It is a gathering of geeks that could be made into a Hollywood blockbuster; an eight-year-old Thor struggles to carry a hammer the size of her head; Pokémon’s Misty throws a Poké Ball for her dog painted as Pikachu; and a deadly life-size Blood Raven Space Marine poses patiently as he towers over a fan.
This is the scene as 5,000 geeks queue on a warm winter Saturday morning for what is called GeekFest, at Huddle Park Golf Course, Johannesburg.
“This is the era of the geek. We will inherit the earth,” says Anré van Rooyen, one of the hundreds dressed as villains and heroes from comic books to computer games.
A year ago, it would have been unheard of. For some, it came through eyes glued to the television, others from cramped hands over the keyboard. It’s born out of the urge to identify with characters that don’t exist in real life. But hey, who cares about real life?
They call it cosplay. If the cape fits or a suit of armor swaggers, then so be it. It is an idea born in Japan and took off in America at comic book conventions. In Malaysia, at a recent conference, the queues stretched for miles as fans waited to get into a convention. In Africa, it’s growing in the south.
“We’re between the golden age and silver age of cosplay. In the rest of the world, the silver age of cosplay has died out; people are very rarely wowed by what they see. However, in South Africa, we’re all still learning and experimenting, trying to find local solutions for international problems. We’re still getting called freaks; we’re still being called weird. But most of all, we are still growing,” says Van Rooyen.
Dressed as one of the characters from the Japanese anime Attack on Titan, Van Rooyen is more than your average cosplayer on the greens of Huddle Park. On this day, the woman who has been dressing for six years is one of the judges at the Cosplay Competition. Van Rooyen’s tough task is deciding which of the 70 entrants is the best dressed on the day. They are judged according to accuracy to character, craftsmanship skill and their performance.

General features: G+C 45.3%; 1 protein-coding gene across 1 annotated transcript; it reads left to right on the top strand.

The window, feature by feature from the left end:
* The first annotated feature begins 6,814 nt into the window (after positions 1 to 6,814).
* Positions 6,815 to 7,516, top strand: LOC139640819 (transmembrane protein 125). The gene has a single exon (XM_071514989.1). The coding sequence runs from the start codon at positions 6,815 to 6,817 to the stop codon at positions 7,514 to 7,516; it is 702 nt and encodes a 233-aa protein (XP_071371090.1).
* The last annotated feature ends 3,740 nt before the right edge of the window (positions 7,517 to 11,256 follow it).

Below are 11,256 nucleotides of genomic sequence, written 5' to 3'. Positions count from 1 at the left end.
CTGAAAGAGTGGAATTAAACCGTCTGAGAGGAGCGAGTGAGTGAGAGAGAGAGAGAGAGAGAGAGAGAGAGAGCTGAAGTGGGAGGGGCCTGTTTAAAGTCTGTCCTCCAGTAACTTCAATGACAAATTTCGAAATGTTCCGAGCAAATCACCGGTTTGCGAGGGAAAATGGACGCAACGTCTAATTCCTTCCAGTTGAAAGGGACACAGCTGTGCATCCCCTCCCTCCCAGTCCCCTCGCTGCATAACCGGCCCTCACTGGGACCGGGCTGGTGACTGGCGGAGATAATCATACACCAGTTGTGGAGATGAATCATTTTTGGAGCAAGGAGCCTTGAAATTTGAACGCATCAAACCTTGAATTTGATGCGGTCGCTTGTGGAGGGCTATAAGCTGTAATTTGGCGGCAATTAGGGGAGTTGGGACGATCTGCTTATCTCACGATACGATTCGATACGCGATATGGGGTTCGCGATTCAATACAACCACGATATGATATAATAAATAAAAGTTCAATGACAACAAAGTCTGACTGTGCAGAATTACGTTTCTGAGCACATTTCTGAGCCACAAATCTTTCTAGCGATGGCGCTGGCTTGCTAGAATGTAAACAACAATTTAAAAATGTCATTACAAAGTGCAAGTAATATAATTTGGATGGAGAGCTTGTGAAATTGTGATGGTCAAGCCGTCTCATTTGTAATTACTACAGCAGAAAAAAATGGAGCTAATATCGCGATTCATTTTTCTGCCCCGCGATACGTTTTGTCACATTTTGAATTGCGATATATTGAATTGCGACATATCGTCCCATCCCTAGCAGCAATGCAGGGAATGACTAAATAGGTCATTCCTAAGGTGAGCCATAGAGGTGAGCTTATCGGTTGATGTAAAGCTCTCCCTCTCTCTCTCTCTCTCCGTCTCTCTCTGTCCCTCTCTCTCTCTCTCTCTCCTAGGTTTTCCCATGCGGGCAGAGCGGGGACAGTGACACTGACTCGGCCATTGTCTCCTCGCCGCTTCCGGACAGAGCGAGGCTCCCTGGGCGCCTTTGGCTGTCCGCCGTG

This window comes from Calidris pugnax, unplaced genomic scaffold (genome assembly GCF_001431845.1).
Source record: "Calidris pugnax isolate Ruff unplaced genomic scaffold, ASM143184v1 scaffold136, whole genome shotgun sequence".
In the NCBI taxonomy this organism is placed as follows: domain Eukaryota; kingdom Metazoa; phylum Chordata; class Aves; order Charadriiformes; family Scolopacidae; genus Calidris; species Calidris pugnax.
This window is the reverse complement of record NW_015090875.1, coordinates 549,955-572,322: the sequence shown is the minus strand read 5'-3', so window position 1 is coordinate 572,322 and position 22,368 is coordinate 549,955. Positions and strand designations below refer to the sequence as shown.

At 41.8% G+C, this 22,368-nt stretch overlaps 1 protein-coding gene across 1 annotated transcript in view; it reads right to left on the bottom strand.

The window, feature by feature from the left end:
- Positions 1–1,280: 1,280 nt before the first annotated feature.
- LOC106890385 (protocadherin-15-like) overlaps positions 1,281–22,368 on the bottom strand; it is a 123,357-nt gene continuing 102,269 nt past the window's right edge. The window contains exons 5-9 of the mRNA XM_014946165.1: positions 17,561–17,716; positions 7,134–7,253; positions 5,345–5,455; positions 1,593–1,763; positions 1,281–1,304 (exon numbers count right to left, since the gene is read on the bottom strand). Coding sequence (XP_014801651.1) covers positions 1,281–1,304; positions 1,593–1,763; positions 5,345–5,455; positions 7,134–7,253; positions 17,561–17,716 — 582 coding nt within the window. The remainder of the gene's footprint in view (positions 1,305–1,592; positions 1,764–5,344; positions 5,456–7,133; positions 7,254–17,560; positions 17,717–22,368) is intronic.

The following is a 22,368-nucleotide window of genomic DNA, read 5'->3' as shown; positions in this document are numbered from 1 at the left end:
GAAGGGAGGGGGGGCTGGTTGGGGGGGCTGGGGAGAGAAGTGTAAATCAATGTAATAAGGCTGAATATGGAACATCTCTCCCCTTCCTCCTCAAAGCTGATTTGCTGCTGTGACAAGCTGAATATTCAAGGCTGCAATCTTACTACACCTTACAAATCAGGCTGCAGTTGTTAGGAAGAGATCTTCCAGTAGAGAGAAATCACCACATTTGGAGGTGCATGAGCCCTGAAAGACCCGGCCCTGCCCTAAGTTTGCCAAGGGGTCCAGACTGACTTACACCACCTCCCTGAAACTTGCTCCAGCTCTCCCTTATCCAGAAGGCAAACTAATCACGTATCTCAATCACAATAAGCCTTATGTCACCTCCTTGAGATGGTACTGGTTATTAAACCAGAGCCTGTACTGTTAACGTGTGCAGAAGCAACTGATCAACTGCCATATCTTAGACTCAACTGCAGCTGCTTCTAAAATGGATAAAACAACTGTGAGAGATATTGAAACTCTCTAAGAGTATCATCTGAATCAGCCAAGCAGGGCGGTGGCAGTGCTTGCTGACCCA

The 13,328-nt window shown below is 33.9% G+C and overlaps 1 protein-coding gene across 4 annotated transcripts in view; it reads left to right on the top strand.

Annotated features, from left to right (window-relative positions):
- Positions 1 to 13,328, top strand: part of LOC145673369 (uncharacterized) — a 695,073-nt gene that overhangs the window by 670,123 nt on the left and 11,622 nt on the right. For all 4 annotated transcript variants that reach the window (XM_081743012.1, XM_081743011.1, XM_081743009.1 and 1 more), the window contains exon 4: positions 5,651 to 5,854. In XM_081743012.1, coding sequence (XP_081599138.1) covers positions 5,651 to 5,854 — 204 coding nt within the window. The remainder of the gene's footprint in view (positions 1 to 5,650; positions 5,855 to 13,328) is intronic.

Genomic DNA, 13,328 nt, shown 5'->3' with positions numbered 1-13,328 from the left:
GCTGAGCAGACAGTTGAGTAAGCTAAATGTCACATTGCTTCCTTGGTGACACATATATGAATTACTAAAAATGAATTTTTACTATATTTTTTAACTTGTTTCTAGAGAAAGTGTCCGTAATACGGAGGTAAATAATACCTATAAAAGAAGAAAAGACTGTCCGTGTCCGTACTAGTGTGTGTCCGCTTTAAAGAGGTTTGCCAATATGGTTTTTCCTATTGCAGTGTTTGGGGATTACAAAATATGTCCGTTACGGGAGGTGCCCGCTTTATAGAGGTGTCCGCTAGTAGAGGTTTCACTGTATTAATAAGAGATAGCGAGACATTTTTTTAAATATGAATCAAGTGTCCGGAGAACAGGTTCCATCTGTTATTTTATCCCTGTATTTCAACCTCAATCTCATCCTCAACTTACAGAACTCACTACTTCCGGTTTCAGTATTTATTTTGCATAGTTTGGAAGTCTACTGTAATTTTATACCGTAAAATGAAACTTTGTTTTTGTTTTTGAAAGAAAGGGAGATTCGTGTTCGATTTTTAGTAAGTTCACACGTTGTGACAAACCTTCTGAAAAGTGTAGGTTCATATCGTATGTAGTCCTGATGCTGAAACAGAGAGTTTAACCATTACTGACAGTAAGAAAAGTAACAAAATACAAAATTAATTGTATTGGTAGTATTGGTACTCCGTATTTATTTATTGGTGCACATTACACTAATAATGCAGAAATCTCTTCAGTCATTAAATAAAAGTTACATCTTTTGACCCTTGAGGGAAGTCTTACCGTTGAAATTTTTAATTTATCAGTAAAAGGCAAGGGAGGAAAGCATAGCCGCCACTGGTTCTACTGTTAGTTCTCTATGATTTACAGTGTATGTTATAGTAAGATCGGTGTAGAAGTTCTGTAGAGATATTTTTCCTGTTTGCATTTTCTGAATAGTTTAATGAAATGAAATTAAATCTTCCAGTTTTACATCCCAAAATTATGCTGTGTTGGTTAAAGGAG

“There was a general hike in attention to detail and crafting. The winners, Tayla Barter, Christopher Griesel and Chantélle Cridland, they absolutely blew us out of the water. For Tayla it was her crafting and amazing paint job; with Christopher it was the fact that he built his entire Blood Raven armor without a pattern and it just… wow; Chantélle had a bald cap on so good, that I freaked out for a second that she shaved her head. Her detail in her outfit was astounding, as well as impeccable sewing, (so good I hid my war-crime-sewing under the table). I’ve attended all three years of GeekFest now, and every year it just keeps getting better. I can’t wait to see what next year has to offer.”
The South African gaming characters rarely fail to turn heads. The only problem is getting hold of your own wigs and colored contact lenses in the post. Unsurprisingly, because of this they make their outfits instead – at least their armor gives better protection than postal tracking codes.
So, cosplayers band together, from Johannesburg to Cape Town, to help make their dream outfits with nothing but thread, needle and drills, PVC piping, and industrial glue.
“Have you seen any other international cosplay picnic where the cosplayers hiked in full cosplay halfway up a mountain in boiling temperatures to get photos by a waterfall? Our community is special and amazing and growing by the minute,” says Van Rooyen.
“If you look at South Africa’s biggest cosplay group, Cosplay SA, they have 2,004 members, but we’re quite sure there are more than that. Its growth over the past 10 years has skyrocketed. We used to see all of 10 people at most events, and the same people at that, but now there are hundreds in each city,” says Ray Whitcher, a lecturer in multimedia design by day and Legion Ink Cosplay organizer by night.
It is a hobby for young and old, according to Van Rooyen.
“I am so excited to be part of this; to be part of what will soon be our silver age in cosplay. This is how we express ourselves; this is how we have fun. We’re all part of one family. Sure we got drama, sure we have the occasional bullying, but we have freedom to become someone we can’t be in everyday life. I can be Wonder Woman for a day and I can be Harley Quinn for a day. I can be a hero, a criminal, a crazy person, a boy, a girl. For one day, I can make the impossible a possibility. Oh, and I have way cooler profile pictures than muggles (non-geeks),” says Van Rooyen.
The defining factor is celebrating the love of your favorite character – they say imitation is the sincerest and sweetest form of flattery.